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Vendor Q&A: Help for navigating FM amid uncertainty

Rob Almond
Rob Almond is CEO of NEST.

With cost efficiencies top of mind for retailers, Chain Store Age spoke with Rob Almond, CEO of NEST, a pioneer in integrated facilities management, about how NEST is helping companies navigate in today’s environment.

Many retailers say they need to cut costs in the face of uncertainty. What are three things NEST is doing to help its retail partners right now?

In terms of our approach at NEST, there are several areas where we dive in with our existing partners and new partners during times of economic uncertainty. A few include:

1. Financial consulting. When the facilities department is told they need to make cuts, NEST will help advise and analyze all outcomes. We work to determine the short-term and long-term repercussions of each scenario. Success is defined by the ability to understand and use data. We’re experts in this area.

2. Prioritize customer experience. Our analytics tools can help decipher where a facilities department can cut its budget without impacting the customer experience. Real-time reporting and accruals ensure they know where they stand at every moment.

Mobile technology is key to keeping managers and other personnel on the floor so they can focus on the customer. A better customer experience keeps the customer coming back.

3. No subscription fees and complementary technology. If a retailer is paying subscription fees for FM software, this is an area of immediate cost savings through NEST. This approach goes beyond times of uncertainty. It’s our policy at NEST not to charge tech fees.

One more area of focus for NEST is tying the KPIs to customer satisfaction in the field. Once they make necessary cuts, it’s essential to understand the impacts in real-time. Through our custom NEsT promoter score, we have the technology to analyze service verifications and tie them right back to KPI. Based on the data, we help retailers adjust quickly.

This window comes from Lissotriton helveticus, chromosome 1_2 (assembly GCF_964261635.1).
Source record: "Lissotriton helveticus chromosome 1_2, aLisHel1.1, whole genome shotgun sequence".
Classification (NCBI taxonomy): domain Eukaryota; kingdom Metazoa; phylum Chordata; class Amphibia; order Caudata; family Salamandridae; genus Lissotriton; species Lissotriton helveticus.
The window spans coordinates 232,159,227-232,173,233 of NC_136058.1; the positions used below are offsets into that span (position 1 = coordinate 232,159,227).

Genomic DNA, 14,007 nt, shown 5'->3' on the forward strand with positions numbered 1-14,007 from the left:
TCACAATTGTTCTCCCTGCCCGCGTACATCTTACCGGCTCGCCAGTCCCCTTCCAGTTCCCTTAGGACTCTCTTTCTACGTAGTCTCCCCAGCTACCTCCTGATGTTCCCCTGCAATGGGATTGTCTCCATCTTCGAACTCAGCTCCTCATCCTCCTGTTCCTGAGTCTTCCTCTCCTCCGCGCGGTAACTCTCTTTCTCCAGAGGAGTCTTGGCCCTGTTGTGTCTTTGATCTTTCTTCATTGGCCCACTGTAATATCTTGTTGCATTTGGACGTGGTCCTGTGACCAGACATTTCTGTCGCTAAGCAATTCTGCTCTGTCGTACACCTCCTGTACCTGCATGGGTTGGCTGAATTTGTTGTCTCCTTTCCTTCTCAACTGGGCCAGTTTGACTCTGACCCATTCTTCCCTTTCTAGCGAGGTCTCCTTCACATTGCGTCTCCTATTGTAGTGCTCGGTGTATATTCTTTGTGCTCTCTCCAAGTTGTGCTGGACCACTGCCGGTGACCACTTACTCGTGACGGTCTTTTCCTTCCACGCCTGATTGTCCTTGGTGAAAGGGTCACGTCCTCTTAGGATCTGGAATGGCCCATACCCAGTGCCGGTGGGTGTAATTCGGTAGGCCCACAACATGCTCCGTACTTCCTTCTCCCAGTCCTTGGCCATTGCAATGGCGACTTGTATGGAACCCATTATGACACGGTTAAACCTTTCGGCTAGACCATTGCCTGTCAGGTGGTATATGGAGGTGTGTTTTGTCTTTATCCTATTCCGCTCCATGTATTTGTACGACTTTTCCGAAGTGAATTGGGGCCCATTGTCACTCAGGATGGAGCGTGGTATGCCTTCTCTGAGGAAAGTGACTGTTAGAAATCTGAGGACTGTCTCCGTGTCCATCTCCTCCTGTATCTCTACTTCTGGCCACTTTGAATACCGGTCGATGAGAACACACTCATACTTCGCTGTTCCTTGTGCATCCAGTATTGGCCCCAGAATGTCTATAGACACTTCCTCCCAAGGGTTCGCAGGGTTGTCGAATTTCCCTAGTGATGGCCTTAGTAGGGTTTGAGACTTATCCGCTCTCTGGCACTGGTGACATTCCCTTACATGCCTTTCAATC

In the context of the retail industry and FM, how does this current economic climate compare to some of the other periods of uncertainty we’ve seen during the past 20 years?

NEST was founded in 1994. We saw similar uncertainty in the housing crisis of 2008 and the months following 9/11 in 2001. We also supported our clients through the early Covid shutdowns, and we’re prepared to see them through the current economic climate.

The common theme is cost savings while maintaining superior customer experiences. We helped our partners survive then, and we’ve added more strategies and resources to support our partners now to combat labor shortages, supply chain issues, inflation, or other factors that may negatively impact an earnings report.

How do you view the role of brick-and-mortar for the next 12 months?

For the savviest retailers that understand their customers’ journey, brick-and-mortar is still an area for expansion and remains the foundation of a successful business model. Employee retention and labor will be essential for this next holiday shopping season. The companies with a foundation of desirable work culture, philanthropy, and equality will be best positioned during the next 12 months to combat labor shortages and inflation.

Also, and by the way, we’ve heard for years that the brick-and-mortar will go away. That’s nonsense.  If you provide the right experience, the consumer will always want to go into a store and shop.

Labor has been a concern for many employers. What has been your approach at NEST to retain and attract talent?